Sure, those little feet want to go, go, go, but you need something for when they don’t want to go, go, go where you do! An umbrella stroller doesn’t take up too much room, nor does a baby carrier (e.g. Ergo, Beco, Tula …).

What NOT to bring
1.ALL of the diapers/wipes you will need
Unless you’re going camping or will be somewhere rural where they don’t sell diapers for some reason. I use cloth diapers at home, but have had no trouble buying disposables when traveling. I buy enough diapers and wipes for travel day and maybe a few days after, then figure I’ll be going to a grocery or drugstore for something once we’re settled in at our destination anyway. The fewer things to lug around on travel day, the better!

2. ALL of the snacks
Will there be food at your destination? If the answer is no, I struggle to understand why you are going there … unless you’re camping, in which case that makes sense and more power to you for camping with a toddler! Unless you are going out into the wilderness, or unless you have a food allergy to take into account, you can and should find food to try at your destination. There are children everywhere, and they all need to eat. You can buy and try the local crackers, yogurt, milk, fruits, veggies, etc. that are consumed by the toddlers at your destination, and that way you don’t need to fill up your suitcases with your own food from home. (More room for clothes, toys, and souvenirs!)

1.Buy a seat for your toddler
If you are not completely put off by the idea of paying full price for your toddler to have his or her own seat, I cannot recommend it highly enough. (Of course there isn’t a choice once your kiddo hits age two—I’m talking lap-eligible kidlets.) Yes, your toddler will likely end up in your lap or in the aisle or somewhere else weird at different points in the flight. But take-off, landing, nap time, and turbulence? The safest place for your mini-me is strapped into a seat using an FAA-approved car seat or FAA-approved Child Harness Device (CARES). For more information on FAA-approved restraints, see 

2. Check bags
The last thing you need is something else to lug around while you are trying to chase down your toddler in an airport. Take what you need for one day and one night in your carry-on, and check the rest. If the airline loses your bag, you can make due with slightly stinky clothes until they find it or you buy replacements. Just make sure your toddler’s favorite toy isn’t in the checked bag … just in case.

3. Board early … or not
There are definitely two camps on this one. On the one hand, boarding early allows you and your toddler to get yourselves and all of your gear settled in without the hassle of every other member of humanity trying to shove things in bins and under seats. You can strap in your FAA-approved carseat, take your little one for a diaper change or potty break, and engage entertainment round one before the aisles are full. If you are travelling alone with your toddler (i.e. one adult, one toddler), family pre-boarding is practically a must. However, if you are traveling with a second adult, you might consider skipping the pre-boarding … partially. Send one adult ahead with as much gear as possible. Have Adult A set up the carseat, load up the rollerboard into the overhead bin, and start making snacks accessible. Adult B continues to run toddler around the gate area as long as possible. Toddler then needs less running around once on the plane and is more content to sit and be entertained in other ways. (Of course, if you get anxious about being late or planes leaving without you … this probably isn’t the plan for you.)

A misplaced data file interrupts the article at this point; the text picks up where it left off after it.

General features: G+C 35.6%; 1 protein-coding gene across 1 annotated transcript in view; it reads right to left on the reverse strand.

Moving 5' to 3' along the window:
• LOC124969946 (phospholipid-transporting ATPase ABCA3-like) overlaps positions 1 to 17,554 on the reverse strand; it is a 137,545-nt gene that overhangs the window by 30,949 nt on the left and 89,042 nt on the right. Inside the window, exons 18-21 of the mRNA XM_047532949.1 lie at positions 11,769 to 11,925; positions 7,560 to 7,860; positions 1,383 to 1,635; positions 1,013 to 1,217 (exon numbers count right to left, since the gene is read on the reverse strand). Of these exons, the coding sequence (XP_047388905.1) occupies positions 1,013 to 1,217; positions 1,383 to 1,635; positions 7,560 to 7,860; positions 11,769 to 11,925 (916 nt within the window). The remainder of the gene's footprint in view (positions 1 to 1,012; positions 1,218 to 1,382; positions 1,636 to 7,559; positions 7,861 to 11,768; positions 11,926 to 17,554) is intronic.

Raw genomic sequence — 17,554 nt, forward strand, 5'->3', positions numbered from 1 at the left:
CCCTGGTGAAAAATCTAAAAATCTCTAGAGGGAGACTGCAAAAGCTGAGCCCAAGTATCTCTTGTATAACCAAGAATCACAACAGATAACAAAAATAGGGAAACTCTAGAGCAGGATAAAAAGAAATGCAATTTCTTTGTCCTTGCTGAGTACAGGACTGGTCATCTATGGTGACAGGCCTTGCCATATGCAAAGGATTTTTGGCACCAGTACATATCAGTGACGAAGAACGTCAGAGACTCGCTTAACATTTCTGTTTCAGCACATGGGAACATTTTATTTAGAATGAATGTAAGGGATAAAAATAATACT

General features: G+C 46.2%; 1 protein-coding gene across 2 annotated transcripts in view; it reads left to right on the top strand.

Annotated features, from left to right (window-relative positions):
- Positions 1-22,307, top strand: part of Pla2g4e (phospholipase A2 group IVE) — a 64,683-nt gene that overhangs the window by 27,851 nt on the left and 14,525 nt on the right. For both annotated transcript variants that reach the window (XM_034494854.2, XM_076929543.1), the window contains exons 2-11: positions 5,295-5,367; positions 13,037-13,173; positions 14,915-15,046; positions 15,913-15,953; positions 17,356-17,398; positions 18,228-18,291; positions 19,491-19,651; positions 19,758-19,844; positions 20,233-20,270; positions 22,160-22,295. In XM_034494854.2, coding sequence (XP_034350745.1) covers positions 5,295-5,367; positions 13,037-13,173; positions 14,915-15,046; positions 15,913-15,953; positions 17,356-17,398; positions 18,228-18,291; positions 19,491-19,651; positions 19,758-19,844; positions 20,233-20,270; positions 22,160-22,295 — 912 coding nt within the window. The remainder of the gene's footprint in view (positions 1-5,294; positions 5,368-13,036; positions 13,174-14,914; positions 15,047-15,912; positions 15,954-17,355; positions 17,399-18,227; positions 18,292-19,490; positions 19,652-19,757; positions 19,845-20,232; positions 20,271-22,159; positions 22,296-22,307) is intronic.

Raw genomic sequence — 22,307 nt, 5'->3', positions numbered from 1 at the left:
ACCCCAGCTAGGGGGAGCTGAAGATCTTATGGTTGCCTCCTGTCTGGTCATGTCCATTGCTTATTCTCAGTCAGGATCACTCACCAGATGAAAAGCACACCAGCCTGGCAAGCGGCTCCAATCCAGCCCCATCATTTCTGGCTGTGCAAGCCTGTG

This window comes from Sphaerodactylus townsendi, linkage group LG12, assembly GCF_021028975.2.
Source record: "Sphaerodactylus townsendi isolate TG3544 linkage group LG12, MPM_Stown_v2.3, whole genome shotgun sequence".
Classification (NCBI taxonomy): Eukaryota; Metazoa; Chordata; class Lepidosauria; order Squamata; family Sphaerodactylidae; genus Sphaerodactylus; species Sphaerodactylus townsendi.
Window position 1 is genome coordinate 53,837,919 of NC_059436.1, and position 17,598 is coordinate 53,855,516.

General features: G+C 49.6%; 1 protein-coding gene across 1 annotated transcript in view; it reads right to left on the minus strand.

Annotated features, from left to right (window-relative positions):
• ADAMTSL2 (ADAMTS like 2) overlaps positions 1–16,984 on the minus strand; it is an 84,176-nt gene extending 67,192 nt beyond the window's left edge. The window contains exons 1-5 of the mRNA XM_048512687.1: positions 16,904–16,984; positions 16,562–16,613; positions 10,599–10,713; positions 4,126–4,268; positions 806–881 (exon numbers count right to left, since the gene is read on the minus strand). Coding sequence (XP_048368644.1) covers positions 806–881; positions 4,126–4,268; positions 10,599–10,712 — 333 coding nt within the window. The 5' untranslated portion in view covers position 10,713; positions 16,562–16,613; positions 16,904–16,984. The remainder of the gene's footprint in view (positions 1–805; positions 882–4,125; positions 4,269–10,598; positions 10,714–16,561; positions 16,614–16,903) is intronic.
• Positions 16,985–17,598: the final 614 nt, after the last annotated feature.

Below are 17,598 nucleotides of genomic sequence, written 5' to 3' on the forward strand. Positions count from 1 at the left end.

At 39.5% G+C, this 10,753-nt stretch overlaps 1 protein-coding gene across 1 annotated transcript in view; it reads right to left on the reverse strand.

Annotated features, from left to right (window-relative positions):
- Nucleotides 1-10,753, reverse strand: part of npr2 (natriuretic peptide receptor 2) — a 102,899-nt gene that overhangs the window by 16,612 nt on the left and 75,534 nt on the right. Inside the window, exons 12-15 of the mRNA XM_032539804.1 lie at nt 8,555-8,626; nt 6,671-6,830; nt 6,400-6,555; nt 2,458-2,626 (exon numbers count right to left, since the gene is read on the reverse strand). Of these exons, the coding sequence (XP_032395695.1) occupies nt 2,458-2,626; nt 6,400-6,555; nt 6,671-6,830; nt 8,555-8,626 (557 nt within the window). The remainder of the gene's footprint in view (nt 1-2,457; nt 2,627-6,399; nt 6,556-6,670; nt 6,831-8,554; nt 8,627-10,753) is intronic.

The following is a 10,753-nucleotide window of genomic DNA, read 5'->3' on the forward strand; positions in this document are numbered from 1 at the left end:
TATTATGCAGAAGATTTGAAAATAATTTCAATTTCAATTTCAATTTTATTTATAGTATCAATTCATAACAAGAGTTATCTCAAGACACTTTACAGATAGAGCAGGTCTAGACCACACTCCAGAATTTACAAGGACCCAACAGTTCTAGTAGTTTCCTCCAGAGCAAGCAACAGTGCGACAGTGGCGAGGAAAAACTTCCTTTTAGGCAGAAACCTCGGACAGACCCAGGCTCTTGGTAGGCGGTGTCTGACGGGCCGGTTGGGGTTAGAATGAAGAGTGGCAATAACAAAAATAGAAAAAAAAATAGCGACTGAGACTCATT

Hopefully this has been a useful (or at least entertaining) read as you prepare for your trip. We would love to hear your travel stories and other helpful tips when you return from your own toddler adventure! Bon voyage!



Rainy day activities for you and your Little Wonder

Happy New Year everyone!

We're in for some wet weather in the Bay Area this week, and when the weather outside is frightful, sitting cooped up in the house all day with an active toddler can turn into an extreme exercise of patience for both of you, especially after a few rainy days in a row. Keep the winter blues away with a few new rainy activities this winter.


Winter art activities

Potato Stamp Snowmen – Cut potatoes make great paint “stamps” for little hands.

What you need: White or gray paint, colored construction paper, potato, small plate, crayons/markers Directions: Cut potatoes in half, pour a small amount of white paint onto a plate. Have your toddler place the cut side of the potatoes into the paint and then “stamp” circles onto their paper to create a snowman shape. Use crayons or markers to draw a top hat, scarf, and scenery.

Sparkle scenes – Nothing is more fun than dumping, shaking, and brushing, until your toddler shakes all the excess off to reveal the sparkling picture underneath!

What you need: Glitter, glue stick or white glue/paint brush, paper, crayons/markers Directions: Using crayons or markers draw outlines of bells, trees, snowmen, or other fun and simple shapes. Let your toddler use a glue stick, or a paint brush dipped in glue, to “color in” the outline and then shake glitter all over the glue. The more the better! Lift the paper to shake off the excess into a collection plate or bowl, repeat.

Baking together

Choose simple recipes that allow lots of dumping, mixing, and topping for your toddler. Make sure you keep a small bowl for “tastes!”

You can measure, then hand the cup over to your baker to dump into the bowl. Explain what you’re doing, and take the opportunity to talk about kitchen safety as well. Before your treats go into the oven - have your toddler sprinkle with a topping like mini-chocolate chips, sprinkles, oatmeal, or cinnamon sugar.

Build an obstacle course

Set up pillows, blankets, couch cushions, and those empty Amazon boxes to create an indoor obstacle course. Have your toddler run around obstacles, climb over them, and even jump into soft piles of pillows and blankets. Great way to get some energy out on days where the kids are cooped up inside.